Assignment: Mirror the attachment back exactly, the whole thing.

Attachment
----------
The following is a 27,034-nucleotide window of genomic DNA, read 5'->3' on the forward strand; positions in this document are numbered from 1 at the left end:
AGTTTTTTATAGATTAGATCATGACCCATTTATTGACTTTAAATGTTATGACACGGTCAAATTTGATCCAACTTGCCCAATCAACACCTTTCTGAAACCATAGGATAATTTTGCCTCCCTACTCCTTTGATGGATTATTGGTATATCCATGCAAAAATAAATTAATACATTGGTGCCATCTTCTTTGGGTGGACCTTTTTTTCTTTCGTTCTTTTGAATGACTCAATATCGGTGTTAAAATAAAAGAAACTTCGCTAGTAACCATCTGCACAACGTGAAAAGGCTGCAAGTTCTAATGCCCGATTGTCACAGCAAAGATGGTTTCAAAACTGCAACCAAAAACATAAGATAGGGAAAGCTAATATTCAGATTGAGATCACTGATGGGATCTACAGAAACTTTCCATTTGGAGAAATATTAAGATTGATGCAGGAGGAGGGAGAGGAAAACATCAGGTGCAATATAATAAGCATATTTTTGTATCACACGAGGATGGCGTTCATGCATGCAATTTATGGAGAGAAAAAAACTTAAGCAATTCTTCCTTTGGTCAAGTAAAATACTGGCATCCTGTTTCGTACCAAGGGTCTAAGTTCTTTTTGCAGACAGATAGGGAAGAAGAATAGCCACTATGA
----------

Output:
The following is a 27,034-nucleotide window of genomic DNA, read 5'->3' on the forward strand; positions in this document are numbered from 1 at the left end:
AGTTTTTTATAGATTAGATCATGACCCATTTATTGACTTTAAATGTTATGACACGGTCAAATTTGATCCAACTTGCCCAATCAACACCTTTCTGAAACCATAGGATAATTTTGCCTCCCTACTCCTTTGATGGATTATTGGTATATCCATGCAAAAATAAATTAATACATTGGTGCCATCTTCTTTGGGTGGACCTTTTTTTCTTTCGTTCTTTTGAATGACTCAATATCGGTGTTAAAATAAAAGAAACTTCGCTAGTAACCATCTGCACAACGTGAAAAGGCTGCAAGTTCTAATGCCCGATTGTCACAGCAAAGATGGTTTCAAAACTGCAACCAAAAACATAAGATAGGGAAAGCTAATATTCAGATTGAGATCACTGATGGGATCTACAGAAACTTTCCATTTGGAGAAATATTAAGATTGATGCAGGAGGAGGGAGAGGAAAACATCAGGTGCAATATAATAAGCATATTTTTGTATCACACGAGGATGGCGTTCATGCATGCAATTTATGGAGAGAAAAAAACTTAAGCAATTCTTCCTTTGGTCAAGTAAAATACTGGCATCCTGTTTCGTACCAAGGGTCTAAGTTCTTTTTGCAGACAGATAGGGAAGAAGAATAGCCACTATGA